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Light Rain / Windy,37°
Wednesday, November 26, 2014

Salvaging the bones on storm-tossed shores
(Page 2 of 2)
For me, literature offers solace and catharsis. I had to cancel my book talk scheduled for last week. Ironically, the book was “Salvage the Bones,” by Jesmyn Ward. The novel, a National Book Award winner, tells the story of an impoverished family on the Mississippi gulf coast in the days before, during and after Hurricane Katrina. I can’t get it out of my head as I move around town and see people putting their lives back together.

Asked why she wrote this book, which is brutal in its detail of deprivation and violence, Ward said, “My family and I survived Hurricane Katrina in 2005. We left my grandmother’s flooding house, we were refused shelter by a white family and took refuge in trucks in an open field during a Category Five hurricane. I saw an entire town demolished, people fighting over water, breaking open caskets searching for something that could help them survive … I needed narrative ruthlessness. I couldn’t dull the edges and fall in love with my characters and spare them. Life does not spare us.”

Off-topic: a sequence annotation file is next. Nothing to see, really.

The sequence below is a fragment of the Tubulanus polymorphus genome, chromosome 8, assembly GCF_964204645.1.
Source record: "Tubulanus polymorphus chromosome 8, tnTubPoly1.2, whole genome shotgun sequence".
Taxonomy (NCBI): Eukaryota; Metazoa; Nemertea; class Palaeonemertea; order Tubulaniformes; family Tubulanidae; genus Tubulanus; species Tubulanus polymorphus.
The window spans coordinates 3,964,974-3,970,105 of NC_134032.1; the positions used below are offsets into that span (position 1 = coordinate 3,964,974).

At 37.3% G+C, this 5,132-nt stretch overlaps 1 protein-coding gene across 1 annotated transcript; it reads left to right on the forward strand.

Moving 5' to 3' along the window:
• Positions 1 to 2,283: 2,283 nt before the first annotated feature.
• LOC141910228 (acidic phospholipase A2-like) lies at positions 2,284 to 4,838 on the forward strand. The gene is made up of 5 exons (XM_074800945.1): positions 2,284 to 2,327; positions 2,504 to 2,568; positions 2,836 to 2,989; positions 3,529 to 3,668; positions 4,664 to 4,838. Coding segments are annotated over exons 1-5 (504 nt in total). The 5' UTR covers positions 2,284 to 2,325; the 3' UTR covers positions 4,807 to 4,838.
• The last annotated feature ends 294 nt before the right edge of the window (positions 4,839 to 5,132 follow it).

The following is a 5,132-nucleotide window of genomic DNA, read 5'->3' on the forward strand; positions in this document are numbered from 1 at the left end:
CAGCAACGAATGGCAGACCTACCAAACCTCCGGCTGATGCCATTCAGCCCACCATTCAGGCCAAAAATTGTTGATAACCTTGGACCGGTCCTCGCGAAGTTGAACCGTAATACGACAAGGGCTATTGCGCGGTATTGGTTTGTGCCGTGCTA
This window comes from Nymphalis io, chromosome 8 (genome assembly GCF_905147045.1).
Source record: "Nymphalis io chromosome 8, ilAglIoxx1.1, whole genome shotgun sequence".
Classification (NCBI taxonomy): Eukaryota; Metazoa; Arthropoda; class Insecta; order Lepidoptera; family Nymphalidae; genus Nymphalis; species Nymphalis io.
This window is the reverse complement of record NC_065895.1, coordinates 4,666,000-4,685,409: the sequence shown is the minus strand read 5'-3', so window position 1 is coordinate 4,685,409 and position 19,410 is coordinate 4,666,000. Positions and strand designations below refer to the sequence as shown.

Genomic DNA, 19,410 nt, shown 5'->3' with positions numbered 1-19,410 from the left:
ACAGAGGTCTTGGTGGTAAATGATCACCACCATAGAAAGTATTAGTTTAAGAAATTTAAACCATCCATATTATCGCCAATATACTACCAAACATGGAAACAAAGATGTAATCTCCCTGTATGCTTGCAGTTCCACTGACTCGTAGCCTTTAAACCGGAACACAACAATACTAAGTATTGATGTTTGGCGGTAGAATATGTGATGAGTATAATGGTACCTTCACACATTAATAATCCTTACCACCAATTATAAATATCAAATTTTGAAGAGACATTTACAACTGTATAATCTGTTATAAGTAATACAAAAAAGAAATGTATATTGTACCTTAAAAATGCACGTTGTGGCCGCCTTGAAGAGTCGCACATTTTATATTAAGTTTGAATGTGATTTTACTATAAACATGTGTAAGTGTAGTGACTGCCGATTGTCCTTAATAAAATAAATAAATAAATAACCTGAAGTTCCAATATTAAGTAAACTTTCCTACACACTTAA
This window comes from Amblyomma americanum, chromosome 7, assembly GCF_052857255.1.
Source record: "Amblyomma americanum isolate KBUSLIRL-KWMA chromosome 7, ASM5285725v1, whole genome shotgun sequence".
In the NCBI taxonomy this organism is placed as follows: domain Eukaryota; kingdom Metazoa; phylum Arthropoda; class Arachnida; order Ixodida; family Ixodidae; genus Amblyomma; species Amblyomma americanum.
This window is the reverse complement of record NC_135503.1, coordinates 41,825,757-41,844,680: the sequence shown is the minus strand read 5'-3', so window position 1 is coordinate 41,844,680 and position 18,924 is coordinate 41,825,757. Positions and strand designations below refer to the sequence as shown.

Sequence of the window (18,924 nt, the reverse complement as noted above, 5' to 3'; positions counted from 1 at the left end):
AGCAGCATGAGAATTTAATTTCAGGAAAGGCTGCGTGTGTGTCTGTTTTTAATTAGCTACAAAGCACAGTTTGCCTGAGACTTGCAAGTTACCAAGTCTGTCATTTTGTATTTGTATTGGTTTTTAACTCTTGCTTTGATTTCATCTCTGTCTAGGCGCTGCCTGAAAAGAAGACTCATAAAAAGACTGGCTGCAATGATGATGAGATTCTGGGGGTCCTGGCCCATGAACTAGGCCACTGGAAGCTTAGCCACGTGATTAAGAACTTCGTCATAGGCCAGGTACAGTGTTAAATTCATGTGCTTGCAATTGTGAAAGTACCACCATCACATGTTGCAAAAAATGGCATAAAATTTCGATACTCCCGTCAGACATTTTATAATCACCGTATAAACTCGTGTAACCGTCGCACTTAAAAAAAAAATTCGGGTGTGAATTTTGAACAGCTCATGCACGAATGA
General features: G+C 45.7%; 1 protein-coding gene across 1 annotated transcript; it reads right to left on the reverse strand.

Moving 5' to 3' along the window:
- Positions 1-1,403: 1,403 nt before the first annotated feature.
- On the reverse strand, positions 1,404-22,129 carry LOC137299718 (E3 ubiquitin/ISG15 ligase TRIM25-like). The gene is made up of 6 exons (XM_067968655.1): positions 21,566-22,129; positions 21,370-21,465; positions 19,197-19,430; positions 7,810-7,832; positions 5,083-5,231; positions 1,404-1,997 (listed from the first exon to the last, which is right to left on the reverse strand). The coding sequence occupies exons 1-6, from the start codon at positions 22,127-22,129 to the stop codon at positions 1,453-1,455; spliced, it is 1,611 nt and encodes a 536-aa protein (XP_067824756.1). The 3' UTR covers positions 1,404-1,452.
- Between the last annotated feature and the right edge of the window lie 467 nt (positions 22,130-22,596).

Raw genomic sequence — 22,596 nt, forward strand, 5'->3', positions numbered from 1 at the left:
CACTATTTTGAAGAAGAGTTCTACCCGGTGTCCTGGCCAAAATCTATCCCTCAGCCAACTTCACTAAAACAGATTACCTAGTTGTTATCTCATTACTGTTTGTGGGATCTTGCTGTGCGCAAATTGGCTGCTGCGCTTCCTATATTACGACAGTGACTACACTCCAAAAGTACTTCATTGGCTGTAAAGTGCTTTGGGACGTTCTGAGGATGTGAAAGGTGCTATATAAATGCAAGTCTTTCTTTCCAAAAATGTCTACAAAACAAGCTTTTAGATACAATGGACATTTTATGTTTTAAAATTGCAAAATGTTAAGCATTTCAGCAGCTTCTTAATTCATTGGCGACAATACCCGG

In an NPR interview, she said of living through the storm, “My mother lay down on the floor and put her head in my sister’s lap. I sat on the porch, barefoot and shaking. The sky turned orange and the wind sounded like fighter jets … I understood then how that hurricane, like Camille, had unmade the world, tree by water by house by person …”

For most of us, the loss has not been as profound. We are dealing with insurance companies and restoration services and construction firms. In her novel, Ward writes of Katrina, “She was the murderous mother who cut us to the bone but left us alive, left us naked and bewildered as wrinkled newborn babies, as blind puppies … She left us a dark Gulf and salt-burned land … She left us to salvage.”

The storms of our time, the epic devastation, leave their marks on the land and in our hearts. Every hurricane brings a different version of the same nightmare. But one thing is always true and constant: Refugees of the storm, in New Orleans or Mississippi or New York, buoyed only by one another, clutching to the fragments of their former lives, always lift themselves up to face another day.

Copyright © 2012 Randi Kreiss. Randi can be reached at randik3@aol.com.

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